Business stats are scrawled on his white office walls, made of what appears to be malleable wallboard. A TV is tuned to CNBC, informing him of the oil and coffee prices that are key indicators in his world. The only evidence betraying his NFL connection is a football on the windowsill Commissioner Roger Goodell sent Haslam after he bought the club, resting next to a Browns candy dispenser. Goodell received the ball after the reincarnated Browns’ first game in 1999.

“Jimmy doesn’t wear a coat and tie to work,” said Nichols, of the University of Tennessee, describing Haslam’s no-nonsense style. The Haslams, she continued, “are not braggadocious people. The governor wears a Timex plastic watch. They are not the Rolex kind of people.”

Browns Day, Pilot J Day

If Haslam seems in a hurry, that’s because he is. One of the first questions he asks potential employees is, Are they in a bigger hurry than their parents? The answer better be yes.

Besides Pilot and the Browns, Haslam is a major civic and charitable figure in Knoxville, and an emerging one in Cleveland. Pilot also recently expanded into selling diesel fuel to oil and fracking businesses, so he oversees that unit, which is based in Oklahoma.

And he has no plans to cede his common touch of visiting stores and meeting the people who work for him. The CBS show “Undercover Boss” approached Pilot, but Haslam turned them down because he said almost everyone at the company knows him, and well.

To cope with his many masters, he compartmentalizes his days and environment. There is no TV tuned to NFL Network in his Pilot office because he said he wants to keep his worlds separate.

“Yesterday, [with] our energy services business, we have a big operation in Oklahoma City, and I was there from 9:30 till 5:30, and I focused distinctly on that. Today is a Pilot Flying J day. Tuesday I will be in Cleveland, and we are going to focus on our free agency process,” he said.

For the Browns, he is relying on one of his key business philosophies: Find and hire the best people, manage them, but get out of their way. He is fond of saying he is not as smart as the people who work for him, though Banner was one to call Haslam the smartest man in the room. The former Philadelphia Eagles president, Banner was Haslam’s first hire with the Browns. Proskauer Chairman Joe Leccese introduced the two prior to the closing of the sale. The duo met in July at Banner’s vacation home in Martha’s Vineyard, Haslam and his wife traveling from their place in nearby Nantucket.

Banner then pointed the way to the next personnel moves: Scheiner, a former Dallas Cowboys in-house counsel who now is Browns president, and the team’s new chief revenue office, Brent Stehlik, from the San Diego Padres.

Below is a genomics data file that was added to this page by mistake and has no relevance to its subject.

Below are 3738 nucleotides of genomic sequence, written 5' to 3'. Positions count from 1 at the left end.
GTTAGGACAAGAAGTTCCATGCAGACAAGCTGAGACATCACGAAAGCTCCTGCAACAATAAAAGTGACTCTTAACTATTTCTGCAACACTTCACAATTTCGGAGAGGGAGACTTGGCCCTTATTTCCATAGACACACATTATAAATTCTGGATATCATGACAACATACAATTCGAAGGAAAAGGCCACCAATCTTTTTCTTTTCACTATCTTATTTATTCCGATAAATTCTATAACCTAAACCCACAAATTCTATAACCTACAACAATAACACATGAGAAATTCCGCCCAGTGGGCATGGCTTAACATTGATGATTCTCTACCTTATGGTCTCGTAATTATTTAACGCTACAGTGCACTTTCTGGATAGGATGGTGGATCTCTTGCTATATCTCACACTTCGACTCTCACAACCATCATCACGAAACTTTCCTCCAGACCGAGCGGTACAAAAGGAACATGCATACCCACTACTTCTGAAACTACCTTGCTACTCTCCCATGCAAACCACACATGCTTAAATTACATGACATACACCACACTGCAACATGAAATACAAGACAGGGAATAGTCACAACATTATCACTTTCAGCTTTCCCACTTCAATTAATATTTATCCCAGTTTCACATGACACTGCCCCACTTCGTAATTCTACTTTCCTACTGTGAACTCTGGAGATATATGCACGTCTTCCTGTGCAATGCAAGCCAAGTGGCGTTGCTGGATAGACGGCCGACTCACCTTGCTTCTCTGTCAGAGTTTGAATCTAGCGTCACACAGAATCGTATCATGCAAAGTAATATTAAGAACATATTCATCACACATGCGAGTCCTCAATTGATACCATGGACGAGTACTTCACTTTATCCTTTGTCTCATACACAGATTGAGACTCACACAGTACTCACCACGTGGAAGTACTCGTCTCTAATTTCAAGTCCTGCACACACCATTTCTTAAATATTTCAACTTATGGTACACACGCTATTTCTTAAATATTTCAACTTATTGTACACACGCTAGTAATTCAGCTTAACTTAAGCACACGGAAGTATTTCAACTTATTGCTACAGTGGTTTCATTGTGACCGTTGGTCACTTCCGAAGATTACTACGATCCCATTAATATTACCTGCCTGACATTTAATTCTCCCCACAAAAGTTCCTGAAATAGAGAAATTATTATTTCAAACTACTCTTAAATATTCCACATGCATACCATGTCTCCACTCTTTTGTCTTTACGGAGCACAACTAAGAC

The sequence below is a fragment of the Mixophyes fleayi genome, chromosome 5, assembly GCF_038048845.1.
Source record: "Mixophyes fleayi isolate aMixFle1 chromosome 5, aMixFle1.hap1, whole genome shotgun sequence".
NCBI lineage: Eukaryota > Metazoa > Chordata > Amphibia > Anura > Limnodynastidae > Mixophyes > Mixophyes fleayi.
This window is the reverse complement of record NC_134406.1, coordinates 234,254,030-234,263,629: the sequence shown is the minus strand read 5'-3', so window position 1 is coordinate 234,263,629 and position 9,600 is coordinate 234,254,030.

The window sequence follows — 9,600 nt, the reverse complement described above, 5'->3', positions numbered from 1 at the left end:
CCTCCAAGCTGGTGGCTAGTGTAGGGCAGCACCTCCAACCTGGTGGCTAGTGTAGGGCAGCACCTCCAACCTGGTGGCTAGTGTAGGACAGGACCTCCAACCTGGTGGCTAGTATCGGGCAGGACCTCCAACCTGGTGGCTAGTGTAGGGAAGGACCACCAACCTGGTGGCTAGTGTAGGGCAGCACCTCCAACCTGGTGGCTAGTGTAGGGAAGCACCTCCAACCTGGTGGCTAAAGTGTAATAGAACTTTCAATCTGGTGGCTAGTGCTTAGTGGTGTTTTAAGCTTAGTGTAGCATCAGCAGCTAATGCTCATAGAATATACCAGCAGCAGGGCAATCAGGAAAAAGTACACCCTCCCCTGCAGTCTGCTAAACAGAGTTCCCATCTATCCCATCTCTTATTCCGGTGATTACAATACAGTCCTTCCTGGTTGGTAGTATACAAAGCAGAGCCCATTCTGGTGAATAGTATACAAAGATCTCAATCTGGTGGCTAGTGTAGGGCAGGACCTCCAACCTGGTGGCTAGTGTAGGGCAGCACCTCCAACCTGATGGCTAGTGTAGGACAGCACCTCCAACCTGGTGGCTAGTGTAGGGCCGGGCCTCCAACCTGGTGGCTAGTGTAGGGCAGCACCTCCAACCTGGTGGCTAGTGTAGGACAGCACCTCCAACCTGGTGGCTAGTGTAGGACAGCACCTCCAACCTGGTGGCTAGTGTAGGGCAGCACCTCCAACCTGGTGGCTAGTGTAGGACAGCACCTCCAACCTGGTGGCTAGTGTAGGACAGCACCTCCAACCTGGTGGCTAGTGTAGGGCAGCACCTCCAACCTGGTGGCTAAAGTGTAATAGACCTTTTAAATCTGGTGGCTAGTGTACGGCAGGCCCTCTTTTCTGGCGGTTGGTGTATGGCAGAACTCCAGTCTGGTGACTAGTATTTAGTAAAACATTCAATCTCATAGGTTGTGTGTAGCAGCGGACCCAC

On the football side, Haslam and Banner quickly cut ties with the old regime, naming a new head coach, Rob Chudzinski, and a new general manager, Michael Lombardi. Haslam personally spends time in the interviews, spending more than 10 hours with the new head coach.

“I am highly impatient,” Haslam said of what he expects to occur on the football field. “If we don’t win, and win consistently, it will be my fault because I picked the wrong people.”

For those from Knoxville who know him intimately, that the Browns might not turn around their on- and off-field fortunes is unfathomable.

“He is not in business just to be in business. He is in it to be the best,” said Edwards, Haslam’s old college friend. “And that will translate to the Browns.”

Jimmy Haslam’s purchase of the Cleveland Browns included significant due diligence regarding one of the greatest challenges currently facing the game of football: the liability that concussions might pose to the sport.

Last year’s Browns sale was the first NFL franchise transaction since the issue of concussions has exploded so forcefully into the nation’s consciousness, and as more and more former NFL players sign on to litigation against the league regarding the matter.

“When we started doing our due diligence, this was a concern,” Haslam said. “I think we feel very good there is no smoking gun that is going to come back like there was in cigarettes. Everyone I have talked to, and I have talked to all kinds of people, feels very good there is no kind of suppressed evidence.”

The thousands of retirees suing the league contend the NFL hid evidence of the dangers posed by concussions. Many of those lawsuits have been consolidated into one case, filed in a Philadelphia court. The league is seeking dismissal of that complaint.

Haslam declined to identify the individuals with whom he spoke on the subject, but he said there were between 10 and 20 people ranging from other owners to people specifically versed in the medical matter.

“The challenge for the NFL is the proper balance,” Haslam said. “Face it: Football is a violent game, and every player who signs up for it understands that, and that is part of why it is so popular. And still, protecting the players from head injuries [is crucial].”

Haslam would not have valued the Browns, in the bottom-quarter of NFL teams by revenue, at his purchase price of $1.1 billion if he thought concussions could sock him and the league’s other owners with huge legal payouts. In fact, from his discussions with the NFL, and considering the aggressive growth rates the league has established, he feels the value of the Browns could double in the first 10 years of his ownership.